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But, above all other things,
Spirit, I love thee ;
As a violet's gentle eye
Gazes on the azure sky, Until its hue grows like what it beholds ;
As a gray and empty mist
Lies like solid amethyst, Over the western mountain it enfolds, When the sunset sleeps
Upon its snow;
As a strain of sweetest sound
Wraps itself the wind around, Until the voiceless wind be music too:
As aught dark, vain and dull,
Basking in what is beautiful, Is full of light and love.
Music, when soft voices die,
Rose leaves, when the rose is dead,
WRITTEN ON HEARING THE NEWS OF THE DEATH
WHAT! alive and so bold, O Earth ?
Art thou not over-bold ?
In the light of thy morning mirth,
How! is not thy quick heart cold?
What spark is alive on thy hearth?
How! is not his death-knell knolled ?
And livest thou still, Mother Earth? Thou wert warming thy fingers old O'er the embers covered and cold Of that most fiery spirit, when it fled ; What, Mother, do you laugh now he is dead ?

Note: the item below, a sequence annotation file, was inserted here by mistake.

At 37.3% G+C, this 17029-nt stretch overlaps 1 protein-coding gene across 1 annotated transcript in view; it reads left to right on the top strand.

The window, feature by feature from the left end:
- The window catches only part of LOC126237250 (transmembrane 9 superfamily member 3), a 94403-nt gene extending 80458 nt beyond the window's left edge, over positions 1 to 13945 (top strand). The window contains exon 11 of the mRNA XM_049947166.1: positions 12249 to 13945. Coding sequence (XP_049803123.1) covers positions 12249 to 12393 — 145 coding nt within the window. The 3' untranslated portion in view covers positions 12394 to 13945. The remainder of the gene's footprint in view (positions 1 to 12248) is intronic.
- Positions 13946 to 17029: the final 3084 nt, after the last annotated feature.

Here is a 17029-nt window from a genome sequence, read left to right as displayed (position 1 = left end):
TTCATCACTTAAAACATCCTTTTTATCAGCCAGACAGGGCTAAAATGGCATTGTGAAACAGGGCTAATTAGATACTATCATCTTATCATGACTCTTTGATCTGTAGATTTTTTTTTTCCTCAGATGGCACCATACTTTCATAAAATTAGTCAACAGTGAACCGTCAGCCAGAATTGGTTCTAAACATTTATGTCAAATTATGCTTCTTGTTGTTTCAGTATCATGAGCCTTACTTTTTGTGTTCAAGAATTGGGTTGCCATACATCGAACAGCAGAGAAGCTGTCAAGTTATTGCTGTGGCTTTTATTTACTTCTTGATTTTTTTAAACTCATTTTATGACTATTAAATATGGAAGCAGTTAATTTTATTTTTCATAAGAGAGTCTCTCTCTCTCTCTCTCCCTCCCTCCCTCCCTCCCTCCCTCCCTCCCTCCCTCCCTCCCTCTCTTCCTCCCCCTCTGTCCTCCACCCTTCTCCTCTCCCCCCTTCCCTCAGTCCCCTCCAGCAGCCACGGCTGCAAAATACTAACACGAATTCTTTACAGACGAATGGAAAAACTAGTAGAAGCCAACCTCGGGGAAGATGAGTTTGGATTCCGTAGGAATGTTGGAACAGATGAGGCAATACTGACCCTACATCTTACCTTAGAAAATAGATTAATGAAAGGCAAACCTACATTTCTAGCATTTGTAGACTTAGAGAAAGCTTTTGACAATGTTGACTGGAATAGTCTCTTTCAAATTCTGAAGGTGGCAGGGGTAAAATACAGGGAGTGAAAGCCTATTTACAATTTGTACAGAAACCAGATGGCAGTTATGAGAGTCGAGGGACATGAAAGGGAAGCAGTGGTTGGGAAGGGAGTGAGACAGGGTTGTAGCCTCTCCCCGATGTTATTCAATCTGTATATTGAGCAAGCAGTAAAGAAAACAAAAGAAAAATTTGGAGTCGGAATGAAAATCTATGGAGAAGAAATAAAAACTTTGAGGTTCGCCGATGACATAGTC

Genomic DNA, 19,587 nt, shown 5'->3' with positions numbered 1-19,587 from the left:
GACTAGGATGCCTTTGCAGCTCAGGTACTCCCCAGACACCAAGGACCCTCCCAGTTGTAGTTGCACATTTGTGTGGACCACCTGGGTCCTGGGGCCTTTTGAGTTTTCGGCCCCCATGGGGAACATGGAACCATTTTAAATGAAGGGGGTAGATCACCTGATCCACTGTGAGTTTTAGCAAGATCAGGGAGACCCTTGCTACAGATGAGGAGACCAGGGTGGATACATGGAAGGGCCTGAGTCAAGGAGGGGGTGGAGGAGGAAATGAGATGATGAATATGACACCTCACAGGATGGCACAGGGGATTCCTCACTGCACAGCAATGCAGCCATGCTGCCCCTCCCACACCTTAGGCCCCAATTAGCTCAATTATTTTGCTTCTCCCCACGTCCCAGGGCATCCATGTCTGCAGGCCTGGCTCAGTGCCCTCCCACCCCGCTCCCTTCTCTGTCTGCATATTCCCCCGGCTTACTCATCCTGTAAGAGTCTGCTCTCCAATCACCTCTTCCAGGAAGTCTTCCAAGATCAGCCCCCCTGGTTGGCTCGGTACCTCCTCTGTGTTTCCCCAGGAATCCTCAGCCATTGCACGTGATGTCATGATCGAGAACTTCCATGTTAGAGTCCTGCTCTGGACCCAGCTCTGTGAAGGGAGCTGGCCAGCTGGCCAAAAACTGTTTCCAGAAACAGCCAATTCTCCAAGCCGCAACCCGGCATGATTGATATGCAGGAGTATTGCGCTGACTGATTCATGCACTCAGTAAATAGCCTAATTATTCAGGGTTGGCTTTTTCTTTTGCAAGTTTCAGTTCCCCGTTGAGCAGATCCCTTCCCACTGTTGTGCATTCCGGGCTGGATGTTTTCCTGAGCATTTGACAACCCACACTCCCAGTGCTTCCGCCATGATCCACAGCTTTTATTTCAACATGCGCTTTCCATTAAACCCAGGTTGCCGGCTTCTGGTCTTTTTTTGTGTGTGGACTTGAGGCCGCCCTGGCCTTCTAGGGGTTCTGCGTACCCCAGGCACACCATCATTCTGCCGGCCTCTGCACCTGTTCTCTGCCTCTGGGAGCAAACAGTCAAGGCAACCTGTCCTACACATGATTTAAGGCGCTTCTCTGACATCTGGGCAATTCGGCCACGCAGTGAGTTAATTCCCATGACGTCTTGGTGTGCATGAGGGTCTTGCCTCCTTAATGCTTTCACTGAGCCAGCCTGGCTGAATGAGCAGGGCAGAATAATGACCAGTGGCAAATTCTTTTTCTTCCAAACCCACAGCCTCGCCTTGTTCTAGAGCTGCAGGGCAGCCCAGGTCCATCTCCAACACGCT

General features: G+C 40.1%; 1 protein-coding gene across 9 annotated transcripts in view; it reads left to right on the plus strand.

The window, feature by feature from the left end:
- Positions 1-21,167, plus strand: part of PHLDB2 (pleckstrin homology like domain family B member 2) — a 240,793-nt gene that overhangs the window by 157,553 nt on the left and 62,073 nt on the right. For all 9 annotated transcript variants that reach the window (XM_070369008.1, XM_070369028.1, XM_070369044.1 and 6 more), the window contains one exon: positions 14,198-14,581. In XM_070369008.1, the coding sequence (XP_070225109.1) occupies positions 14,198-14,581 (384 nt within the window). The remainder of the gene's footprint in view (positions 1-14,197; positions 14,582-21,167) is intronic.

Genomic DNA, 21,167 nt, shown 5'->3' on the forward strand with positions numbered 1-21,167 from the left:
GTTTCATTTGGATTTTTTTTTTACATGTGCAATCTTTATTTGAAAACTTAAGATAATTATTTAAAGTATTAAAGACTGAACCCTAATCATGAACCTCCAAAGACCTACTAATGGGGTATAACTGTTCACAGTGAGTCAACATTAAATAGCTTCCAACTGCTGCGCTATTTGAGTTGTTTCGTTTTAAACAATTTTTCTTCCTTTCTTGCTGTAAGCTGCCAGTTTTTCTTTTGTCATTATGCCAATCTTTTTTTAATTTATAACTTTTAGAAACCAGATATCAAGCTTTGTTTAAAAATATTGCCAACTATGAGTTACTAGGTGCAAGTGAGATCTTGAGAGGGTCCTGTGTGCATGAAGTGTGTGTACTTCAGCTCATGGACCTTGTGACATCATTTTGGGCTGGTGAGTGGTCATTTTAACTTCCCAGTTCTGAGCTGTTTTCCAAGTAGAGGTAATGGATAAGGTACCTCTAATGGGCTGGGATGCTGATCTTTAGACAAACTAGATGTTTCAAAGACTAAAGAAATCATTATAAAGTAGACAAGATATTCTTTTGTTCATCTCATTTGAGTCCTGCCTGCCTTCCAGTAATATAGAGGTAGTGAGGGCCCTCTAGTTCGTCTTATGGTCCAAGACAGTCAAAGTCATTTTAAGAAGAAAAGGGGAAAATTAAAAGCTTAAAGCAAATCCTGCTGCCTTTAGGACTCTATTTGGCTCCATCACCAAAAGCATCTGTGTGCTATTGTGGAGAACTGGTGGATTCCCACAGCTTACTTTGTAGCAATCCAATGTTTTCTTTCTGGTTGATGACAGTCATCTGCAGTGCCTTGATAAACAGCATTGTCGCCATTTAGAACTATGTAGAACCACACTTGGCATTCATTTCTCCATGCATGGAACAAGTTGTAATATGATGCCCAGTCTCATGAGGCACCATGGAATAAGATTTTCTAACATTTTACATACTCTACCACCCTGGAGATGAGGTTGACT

“ Who has known me of old,” replied Earth,
“Or who has my story told ? It is thou who art over-bold.”
And the lightning of scorn laughed forth As she sung, “ To my bosom I fold All my sons when their knell is knolled, And so with living motion all are fed, And the quick spring like weeds out of the
“Still alive and still bold," shouted Earth,
“I grow bolder, and still more bold. The dead fill me ten thousand-fold
Fuller of speed, and splendour, and mirth; I was cloudy, and sullen, and cold, Like a frozen chaos uprolled, Till by the spirit of the mighty dead My heart grew warm.
I feed on whom I fed
" Ay, alive and still bold,” muttered Earth,
" Napoleon's fierce spirit rolled, In terror, and blood, and gold,
A torrent of ruin to death from his birth.
Leave the millions who follow to mould
WHERE art thou, beloved To-morrow ?
young and old, and strong and weak, Rich and poor, through joy and sorrow,
Thy sweet smiles we ever seek,-
Wild, pale, and wonder-stricken, even as one
* This fragment is a poem which Shelley intended to write founded on a story to be found in the first volume of a book entitled “ L'Osservatore Fiorentino."
Of objects and of persons passed like things
And so she moved under the bridal veil,
The bride-maidens who round her thronging
came, Some with a sense of self-rebuke and shame, Envying the unenviable; and others Making the joy which should have been another's Their own by gentle sympathy; and some Sighing to think of an unhappy home;